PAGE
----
Cache And The Evolution Of Form Factors
I can recall one of my friends' 486 DX 33s (hey Adam! If you are reading this... this is YOUR 486 motherboard.... the one we played far too much Duke Nukem 3D on ;) ) which had a very large (for the time) 256k of L2 cache. This meant, of course, that it was off-die on the motherboard, since no slot 486's were around. This is due in part to the fact that it had farther to travel to get to the processor. Because the speed of electricity is not instantaneous (though it may seem that way when sticking your finger in an electrical outlet - I swear I've never done that! ), the latency involved with caches is also tied to how far it has to travel. In this case, even if the latency of a cache were zero (not possible - you cannot send anything instantaneously), latency would be incurred because of the fact that it takes time to transmit the data to the processor.
Another thing must be explained about the latency of a cache. For example, while the latency of the L1 cache is precisely the number given, the L2 cache isn't just the number of clocks that it takes for the L2 to give the desired information to the core. It is the latency of the L2 cache, plus the latency of the L1. This happens because in most cases (some exceptions include the Itanium which bypasses the L1 cache for FPU data and goes directly to the L2 instead), the processor has to wait for a L1 miss occur before searching the L2 for the information. So the latency of the L2 is the latency of the L1 cache, plus the timing required for a L2 hit. This works its way down the memory hierarchy.
Socket 5 and 7 motherboards continued to use (and actually popularized) external (L2) caches. Slot 1 evolved and continued the use of external caches. Slot 1, Slot 2, and Slot A also allow a "backside bus," which in this case run at certain fractions of the core clock speed, and they transmit data more frequently than when the L2 cache was on the motherboard, which was a great boon for performance. Socket 8, (which chronologically should be placed after Socket 7 but before Slot 1, as it housed the Pentium Pro), was an oddball with on-package, but off-die, cache, which is better than merely being on the same daughter card as the CPU, but not as good as being truly integrated onto the same die. It was, in fact, cost prohibitive, hence one of the reasons for the slot architecture.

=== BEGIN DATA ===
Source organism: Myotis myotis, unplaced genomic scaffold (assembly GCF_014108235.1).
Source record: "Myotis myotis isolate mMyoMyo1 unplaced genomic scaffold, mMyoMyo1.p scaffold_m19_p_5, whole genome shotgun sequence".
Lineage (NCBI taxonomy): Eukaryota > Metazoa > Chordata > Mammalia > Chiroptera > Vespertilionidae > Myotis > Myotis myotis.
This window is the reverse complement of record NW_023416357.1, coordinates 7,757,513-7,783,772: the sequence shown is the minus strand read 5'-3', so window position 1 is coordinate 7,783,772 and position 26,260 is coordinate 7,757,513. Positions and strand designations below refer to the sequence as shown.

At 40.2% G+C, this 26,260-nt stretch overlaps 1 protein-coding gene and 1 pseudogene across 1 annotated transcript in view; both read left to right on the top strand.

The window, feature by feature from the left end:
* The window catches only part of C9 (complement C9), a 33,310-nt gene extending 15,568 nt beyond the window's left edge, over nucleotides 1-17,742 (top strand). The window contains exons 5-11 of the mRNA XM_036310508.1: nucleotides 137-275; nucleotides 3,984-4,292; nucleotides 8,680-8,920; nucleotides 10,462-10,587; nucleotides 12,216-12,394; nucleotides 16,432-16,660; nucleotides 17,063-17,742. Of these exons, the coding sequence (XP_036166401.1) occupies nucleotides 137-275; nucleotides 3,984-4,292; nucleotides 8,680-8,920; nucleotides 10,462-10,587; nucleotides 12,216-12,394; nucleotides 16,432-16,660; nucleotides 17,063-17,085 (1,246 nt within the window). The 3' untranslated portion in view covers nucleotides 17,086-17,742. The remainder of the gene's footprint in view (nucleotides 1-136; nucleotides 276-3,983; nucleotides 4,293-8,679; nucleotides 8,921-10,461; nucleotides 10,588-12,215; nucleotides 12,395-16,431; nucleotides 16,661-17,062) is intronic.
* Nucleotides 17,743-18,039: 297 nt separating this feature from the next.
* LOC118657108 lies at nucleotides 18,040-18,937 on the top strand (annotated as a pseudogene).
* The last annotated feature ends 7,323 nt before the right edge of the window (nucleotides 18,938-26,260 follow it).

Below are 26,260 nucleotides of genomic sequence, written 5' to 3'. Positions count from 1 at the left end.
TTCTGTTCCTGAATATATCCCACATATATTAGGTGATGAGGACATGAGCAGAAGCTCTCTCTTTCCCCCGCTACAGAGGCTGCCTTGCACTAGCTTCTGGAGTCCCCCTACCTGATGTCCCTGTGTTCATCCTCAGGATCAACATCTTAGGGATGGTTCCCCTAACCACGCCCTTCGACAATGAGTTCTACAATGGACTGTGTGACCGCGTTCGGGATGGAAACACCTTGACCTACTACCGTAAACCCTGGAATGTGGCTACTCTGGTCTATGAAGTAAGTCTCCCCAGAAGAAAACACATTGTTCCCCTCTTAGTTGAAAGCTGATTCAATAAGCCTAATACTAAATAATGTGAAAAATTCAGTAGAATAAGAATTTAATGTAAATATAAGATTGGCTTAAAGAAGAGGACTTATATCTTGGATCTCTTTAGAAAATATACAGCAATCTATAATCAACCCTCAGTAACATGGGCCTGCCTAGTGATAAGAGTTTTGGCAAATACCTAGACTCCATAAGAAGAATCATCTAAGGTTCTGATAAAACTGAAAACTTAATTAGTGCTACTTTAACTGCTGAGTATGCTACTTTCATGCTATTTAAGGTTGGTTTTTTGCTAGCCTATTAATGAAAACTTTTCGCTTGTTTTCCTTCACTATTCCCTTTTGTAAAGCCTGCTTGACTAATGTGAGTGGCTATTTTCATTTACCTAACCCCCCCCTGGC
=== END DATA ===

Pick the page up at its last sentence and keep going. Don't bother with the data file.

Those who are halfway observant of the CPU industry have surely notice the shift from socket to slot, and from slot back to socket with the advent of the Socket370 Celeron, and subsequently the socketed Pentium IIIs. AMD is doing likewise with their Thunderbird Athlons and their Durons. There's a good reason for this about-face: it's now technically possible and economically desirable to build these processors with the cache on the CPU die due to the smaller fabrication processes. When the processes were larger, caches (and everything else of course) took up more space, thus power and generated more heat as well, which are detriments to clock speed.
Because process technologies have gotten to the point where it can be commonplace to have an L2 cache on the same die as the processor, many designers have started to do this in practice (the Alpha team put on 96K of L2 cache on-die back in a .35 micron process, but they're not in the cut-throat, relatively low-margin consumer PC x86 world). The benefit from this is threefold: manufacturers no longer need to purchase expensive SRAM's for their L2 cache, which lowers costs even while taking the larger dies into consideration, since being able to remove the cartridge and get rid of the external SRAM's saves quite a bit; because the L2 cache is now on-die, there is far less distance for the information to travel from the cache to the registers, and thus, much lower latencies; and, if the architects feel it worthwhile to dig back into the core and make a wider bus interface (say, from 64 to 256 bits wide), they can massively increase bandwidth. Recall that bandwidth = bus width * transfers/second, and I say transfers/second because when something states 300mhz DDR, it is sometimes difficult to determine if it is 150mhz that has been "double pumped" for 300mega-transfers per second, or if it is a 300mhz, but at double data rate, meaning 600mega-transfers per second.
This does not, of course, stop anyone from making CPUs with more than 2 levels of cache. Makers of enterprise-class server chips have done it many times, and the PC market saw it with the advent of the K6-III, where the L2 cache on the motherboard simply became the L3 cache, and was effectively a small bonus. The Itanium (which, it now appears, will not even become a true server chip, as it has basically become a testing platform) uses 3 levels of cache, two on the CPU, and one on the PCB which is on the cartridge. I even recall seeing on the 'net a 4-way Xeon motherboard that had 128mb of L3 cache!
With all these "basics" down, the impact on performance that all of these varying factors can be taken into account.